Bronx laundromat offers free laundry services to local hospital staff

A Bronx business has seen the sacrifice and long hours medical professionals are putting in during the COVID-19 epidemic.

To give back to them and show gratitude, NYC’s largest laundromat chain, Clean Rite Center, home to 100 plus stores, is offering free laundry services to local hospital staff in the Bronx at 1240 E Tremont Ave. The service began Monday, March 23 and they plan to eventually deploy it across more locations in the city.

Additionally, Clean Rite started the city’s first no-contact wash/dry bag service that ensures customers can drop off their laundry in a clean environment that is constantly being monitored and disinfected.

“We see what’s going on like everyone else, these doctors and nurses are on the front lines,” said Peter Stern, the vice president of the company. “A lot of these workers are customers or family members of our employees or connected through the community.”

Stern spoke to the Bronx Times about why Clean Rite felt it was important to help doctors and nurses. These medical professionals are putting in grueling hours, watching people get sick and die at an unprecedented rate, so this is the least they could do, he explained.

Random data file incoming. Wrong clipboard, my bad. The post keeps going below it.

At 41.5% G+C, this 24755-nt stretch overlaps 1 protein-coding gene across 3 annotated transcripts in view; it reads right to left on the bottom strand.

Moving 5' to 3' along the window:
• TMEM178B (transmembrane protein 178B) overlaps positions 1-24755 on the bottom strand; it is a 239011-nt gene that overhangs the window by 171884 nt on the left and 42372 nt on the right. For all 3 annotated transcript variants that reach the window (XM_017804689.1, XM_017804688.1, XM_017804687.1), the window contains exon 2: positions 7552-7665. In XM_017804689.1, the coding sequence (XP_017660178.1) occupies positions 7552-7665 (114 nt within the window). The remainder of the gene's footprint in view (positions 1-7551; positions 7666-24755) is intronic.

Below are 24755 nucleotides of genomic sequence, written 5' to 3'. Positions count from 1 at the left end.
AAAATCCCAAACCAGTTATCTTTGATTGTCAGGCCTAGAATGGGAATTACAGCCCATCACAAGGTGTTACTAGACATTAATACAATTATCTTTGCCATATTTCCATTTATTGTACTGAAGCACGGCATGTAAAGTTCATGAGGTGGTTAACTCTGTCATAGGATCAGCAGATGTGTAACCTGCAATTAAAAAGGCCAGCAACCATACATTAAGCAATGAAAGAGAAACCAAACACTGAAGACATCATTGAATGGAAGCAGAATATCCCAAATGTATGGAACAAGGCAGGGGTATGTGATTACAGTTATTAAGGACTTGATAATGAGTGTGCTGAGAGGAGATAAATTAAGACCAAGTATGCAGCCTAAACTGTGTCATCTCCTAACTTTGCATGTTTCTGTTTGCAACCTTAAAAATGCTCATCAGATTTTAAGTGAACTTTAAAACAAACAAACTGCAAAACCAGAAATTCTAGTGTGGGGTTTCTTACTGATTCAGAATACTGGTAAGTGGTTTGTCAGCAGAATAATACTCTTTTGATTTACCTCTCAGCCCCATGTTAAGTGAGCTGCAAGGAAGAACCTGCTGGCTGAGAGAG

According to Stern, the coronavirus can live on someone’s clothes for two to three days, therefore having them cleaned thoroughly and in a timely manner is imperative. After working double digit shifts who wants to go home and do laundry? Nobody. People want to eat, shower, relax and sleep.

This free service will ease their minds and give them less stress.

“We need to step up do our part and help these people right now,” he said.

Stern said several medical professionals have already dropped stuff off and he has spoken to nearly 100 nurses and doctors about what they are doing.

He noted the company is doing its best to make the store safe. No more than 10 people are allowed in the laundromat at a time, a professional crew deep-cleaned the facility, seating was removed and the floor was taped off every six feet and has signage for social distancing.

“We had the right staff to jump on it quickly,” he said. “To me it’s just a small token of chipping in.”

Deemed essential places, laundromats remain open, but Stern explained he never envisioned this type of pandemonium.

“Nobody expected this and we were taken by surprise,” Stern commented. “You just have to support the people next to you, be patient, kind and help people in need.”

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